SYDNEY, April 5 (Xinhua/APP): Australian authors from the newly-released Intergovernmental Panel on Climate Change (IPCC) report have concluded that "transformational change" would be needed in every sector to limit global warming to 1.5 degrees Celsius.
The report, titled Climate Change 2022: Mitigation of Climate Change, was written by 278 scientists from 65 countries and regions and released to the public on Monday night local time.
The report noted that while the overall growth of greenhouse emissions had slowed in recent years, they were still at their highest levels in human history.
Peter Newman, Distinguished Professor of Sustainability at Curtin University and Coordinating and also the lead author on chapter 10 of the report, said the solutions to climate change were now within reach.
“While we roughly knew what to do 10 years ago, the past three years have seen a dramatic acceleration in solving this issue as the solutions are mainstreaming,” said Newman on Tuesday.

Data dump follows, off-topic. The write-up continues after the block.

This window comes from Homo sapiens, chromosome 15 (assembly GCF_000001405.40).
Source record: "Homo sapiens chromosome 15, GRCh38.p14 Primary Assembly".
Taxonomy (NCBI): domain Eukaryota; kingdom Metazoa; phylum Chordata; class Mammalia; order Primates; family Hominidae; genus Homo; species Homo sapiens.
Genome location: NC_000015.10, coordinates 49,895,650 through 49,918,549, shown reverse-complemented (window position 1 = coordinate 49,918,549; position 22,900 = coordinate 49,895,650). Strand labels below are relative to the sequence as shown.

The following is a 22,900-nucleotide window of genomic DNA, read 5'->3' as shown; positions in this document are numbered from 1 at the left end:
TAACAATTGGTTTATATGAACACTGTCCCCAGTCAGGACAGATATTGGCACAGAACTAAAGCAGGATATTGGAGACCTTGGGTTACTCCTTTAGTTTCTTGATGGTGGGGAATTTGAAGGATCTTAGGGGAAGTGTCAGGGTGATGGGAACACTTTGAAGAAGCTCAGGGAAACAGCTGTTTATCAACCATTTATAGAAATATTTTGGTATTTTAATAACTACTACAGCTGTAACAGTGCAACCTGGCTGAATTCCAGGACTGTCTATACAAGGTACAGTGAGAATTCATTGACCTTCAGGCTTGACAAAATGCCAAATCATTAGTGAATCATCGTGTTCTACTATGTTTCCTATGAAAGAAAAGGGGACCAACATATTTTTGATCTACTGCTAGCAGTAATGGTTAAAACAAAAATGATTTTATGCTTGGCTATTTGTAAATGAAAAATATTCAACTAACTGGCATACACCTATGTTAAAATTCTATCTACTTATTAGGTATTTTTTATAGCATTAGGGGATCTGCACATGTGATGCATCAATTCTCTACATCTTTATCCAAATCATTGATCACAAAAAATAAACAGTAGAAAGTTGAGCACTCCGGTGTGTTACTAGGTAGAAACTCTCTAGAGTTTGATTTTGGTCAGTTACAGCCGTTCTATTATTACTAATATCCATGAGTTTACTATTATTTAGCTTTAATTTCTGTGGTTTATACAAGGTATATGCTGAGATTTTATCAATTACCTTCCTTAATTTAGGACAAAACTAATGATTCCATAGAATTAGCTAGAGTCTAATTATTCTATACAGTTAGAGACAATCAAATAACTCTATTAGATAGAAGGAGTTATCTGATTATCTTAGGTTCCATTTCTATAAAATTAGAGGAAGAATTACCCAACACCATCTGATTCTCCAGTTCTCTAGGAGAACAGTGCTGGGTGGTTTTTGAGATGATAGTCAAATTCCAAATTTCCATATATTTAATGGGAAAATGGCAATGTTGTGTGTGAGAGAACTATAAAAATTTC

He noted that solar and wind were now the cheapest forms of energy in history as their cost has plummeted over the last decade.
A March report from climate and energy think tank, Ember, revealed that in 2021, 10 percent of global electricity came from wind and solar, and combined with other forms of clean energy, this figure reached 38 percent of global energy use.
Newman said that “progress is never fast enough” and governments would need to reform the economy to fully address the problem.
Thomas Wiedmann, an expert in sustainability at the University of New South Wales (UNSW) and the lead author of chapter 2 of the report, said that global inequality was at the heart of the slow pace of change.
According to the report, the richest 10 percent of the world’s households, including those in Australia, contribute about 40 percent of global greenhouse gas emissions while the bottom 50 percent contribute less than 15 percent.
“And half of all emissions from aviation are caused by the top 1 percent alone,” said Wiedmann.
Wiedmann said that “transformational change” in every sector and region would be needed over the next several years to reach the 43 percent reduction in emissions by 2030 as outlined in the Paris Agreement. “Incremental change is not sufficient.”